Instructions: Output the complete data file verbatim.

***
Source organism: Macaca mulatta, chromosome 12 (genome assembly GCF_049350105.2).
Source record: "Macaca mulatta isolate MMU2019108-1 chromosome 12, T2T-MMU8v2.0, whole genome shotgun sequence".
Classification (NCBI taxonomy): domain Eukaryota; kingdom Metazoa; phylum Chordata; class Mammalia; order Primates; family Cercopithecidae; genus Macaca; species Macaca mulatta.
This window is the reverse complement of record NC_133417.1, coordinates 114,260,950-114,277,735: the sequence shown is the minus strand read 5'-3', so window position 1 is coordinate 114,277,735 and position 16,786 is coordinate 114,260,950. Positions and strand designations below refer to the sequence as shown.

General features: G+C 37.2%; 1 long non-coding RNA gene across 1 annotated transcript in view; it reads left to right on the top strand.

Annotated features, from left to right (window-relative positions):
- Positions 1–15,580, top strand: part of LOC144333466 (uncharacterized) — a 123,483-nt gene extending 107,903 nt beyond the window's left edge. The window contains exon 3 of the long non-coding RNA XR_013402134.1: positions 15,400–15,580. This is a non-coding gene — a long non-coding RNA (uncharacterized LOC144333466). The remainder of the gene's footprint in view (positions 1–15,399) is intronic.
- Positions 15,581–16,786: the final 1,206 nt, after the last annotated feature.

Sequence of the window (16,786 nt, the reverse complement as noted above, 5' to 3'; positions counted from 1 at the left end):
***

Source organism: Macaca mulatta, chromosome 12 (genome assembly GCF_049350105.2).
Source record: "Macaca mulatta isolate MMU2019108-1 chromosome 12, T2T-MMU8v2.0, whole genome shotgun sequence".
Classification (NCBI taxonomy): domain Eukaryota; kingdom Metazoa; phylum Chordata; class Mammalia; order Primates; family Cercopithecidae; genus Macaca; species Macaca mulatta.
This window is the reverse complement of record NC_133417.1, coordinates 114,260,950-114,277,735: the sequence shown is the minus strand read 5'-3', so window position 1 is coordinate 114,277,735 and position 16,786 is coordinate 114,260,950. Positions and strand designations below refer to the sequence as shown.

General features: G+C 37.2%; 1 long non-coding RNA gene across 1 annotated transcript in view; it reads left to right on the top strand.

Annotated features, from left to right (window-relative positions):
- Positions 1–15,580, top strand: part of LOC144333466 (uncharacterized) — a 123,483-nt gene extending 107,903 nt beyond the window's left edge. The window contains exon 3 of the long non-coding RNA XR_013402134.1: positions 15,400–15,580. This is a non-coding gene — a long non-coding RNA (uncharacterized LOC144333466). The remainder of the gene's footprint in view (positions 1–15,399) is intronic.
- Positions 15,581–16,786: the final 1,206 nt, after the last annotated feature.

Sequence of the window (16,786 nt, the reverse complement as noted above, 5' to 3'; positions counted from 1 at the left end):